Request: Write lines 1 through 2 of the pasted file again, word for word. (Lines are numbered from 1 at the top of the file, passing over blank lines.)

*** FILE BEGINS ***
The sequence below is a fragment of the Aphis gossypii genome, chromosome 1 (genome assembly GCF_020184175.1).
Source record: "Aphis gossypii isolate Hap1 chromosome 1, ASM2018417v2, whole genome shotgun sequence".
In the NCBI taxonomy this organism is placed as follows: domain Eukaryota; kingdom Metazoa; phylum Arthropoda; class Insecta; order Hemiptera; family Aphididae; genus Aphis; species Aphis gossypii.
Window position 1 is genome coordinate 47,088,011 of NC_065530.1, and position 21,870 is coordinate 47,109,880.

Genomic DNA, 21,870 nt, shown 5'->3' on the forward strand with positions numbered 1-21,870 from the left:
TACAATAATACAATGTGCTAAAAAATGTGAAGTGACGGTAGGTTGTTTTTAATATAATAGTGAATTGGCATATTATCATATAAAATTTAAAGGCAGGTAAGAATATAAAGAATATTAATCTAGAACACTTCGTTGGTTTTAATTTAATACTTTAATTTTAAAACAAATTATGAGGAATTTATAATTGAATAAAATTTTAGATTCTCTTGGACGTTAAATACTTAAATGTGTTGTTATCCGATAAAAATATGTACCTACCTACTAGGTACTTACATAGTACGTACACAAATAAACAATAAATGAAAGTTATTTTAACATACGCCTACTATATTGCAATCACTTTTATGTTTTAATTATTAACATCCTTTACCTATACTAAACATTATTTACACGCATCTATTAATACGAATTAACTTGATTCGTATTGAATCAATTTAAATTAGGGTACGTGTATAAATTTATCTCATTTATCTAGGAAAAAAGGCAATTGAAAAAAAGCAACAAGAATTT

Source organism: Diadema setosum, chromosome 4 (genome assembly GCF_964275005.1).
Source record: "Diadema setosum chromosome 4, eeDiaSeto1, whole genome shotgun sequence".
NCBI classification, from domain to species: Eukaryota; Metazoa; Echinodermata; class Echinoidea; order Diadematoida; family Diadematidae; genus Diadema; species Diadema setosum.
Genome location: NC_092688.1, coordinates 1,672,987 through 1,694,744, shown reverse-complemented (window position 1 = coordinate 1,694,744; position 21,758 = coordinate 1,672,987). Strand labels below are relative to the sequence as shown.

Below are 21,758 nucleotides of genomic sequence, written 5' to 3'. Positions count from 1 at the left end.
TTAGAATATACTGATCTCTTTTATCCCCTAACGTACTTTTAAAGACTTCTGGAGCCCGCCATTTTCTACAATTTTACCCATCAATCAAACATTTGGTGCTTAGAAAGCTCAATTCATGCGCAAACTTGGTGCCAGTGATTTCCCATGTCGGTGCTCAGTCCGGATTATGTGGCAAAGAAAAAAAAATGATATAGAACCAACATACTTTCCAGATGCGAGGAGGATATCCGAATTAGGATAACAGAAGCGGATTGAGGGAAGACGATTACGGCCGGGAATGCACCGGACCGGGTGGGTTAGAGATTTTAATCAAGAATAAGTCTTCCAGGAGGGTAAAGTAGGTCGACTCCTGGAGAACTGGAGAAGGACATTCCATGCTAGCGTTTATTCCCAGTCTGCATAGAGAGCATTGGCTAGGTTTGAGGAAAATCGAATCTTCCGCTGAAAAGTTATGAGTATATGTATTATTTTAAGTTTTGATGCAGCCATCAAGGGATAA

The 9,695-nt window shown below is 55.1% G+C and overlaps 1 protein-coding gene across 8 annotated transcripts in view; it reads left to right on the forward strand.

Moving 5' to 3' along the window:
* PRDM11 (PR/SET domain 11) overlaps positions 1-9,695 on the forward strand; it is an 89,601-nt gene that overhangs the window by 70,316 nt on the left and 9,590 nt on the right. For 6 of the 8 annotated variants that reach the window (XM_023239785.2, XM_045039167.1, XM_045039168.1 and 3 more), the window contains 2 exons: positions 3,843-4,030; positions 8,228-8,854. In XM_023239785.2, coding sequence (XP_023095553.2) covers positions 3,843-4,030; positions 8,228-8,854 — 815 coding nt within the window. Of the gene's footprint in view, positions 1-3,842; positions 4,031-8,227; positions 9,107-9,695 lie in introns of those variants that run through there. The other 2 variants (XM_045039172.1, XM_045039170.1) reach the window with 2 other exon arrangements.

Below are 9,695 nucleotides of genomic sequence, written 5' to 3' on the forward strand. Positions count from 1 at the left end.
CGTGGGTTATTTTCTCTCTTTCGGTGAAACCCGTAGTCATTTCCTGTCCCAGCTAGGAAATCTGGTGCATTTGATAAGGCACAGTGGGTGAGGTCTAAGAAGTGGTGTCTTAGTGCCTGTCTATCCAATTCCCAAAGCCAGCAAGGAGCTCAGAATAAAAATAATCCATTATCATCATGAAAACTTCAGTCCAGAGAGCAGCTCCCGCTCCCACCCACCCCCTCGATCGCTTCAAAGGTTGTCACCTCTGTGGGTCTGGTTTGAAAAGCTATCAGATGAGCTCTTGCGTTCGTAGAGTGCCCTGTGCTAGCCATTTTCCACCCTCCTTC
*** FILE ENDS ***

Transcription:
The sequence below is a fragment of the Aphis gossypii genome, chromosome 1 (genome assembly GCF_020184175.1).
Source record: "Aphis gossypii isolate Hap1 chromosome 1, ASM2018417v2, whole genome shotgun sequence".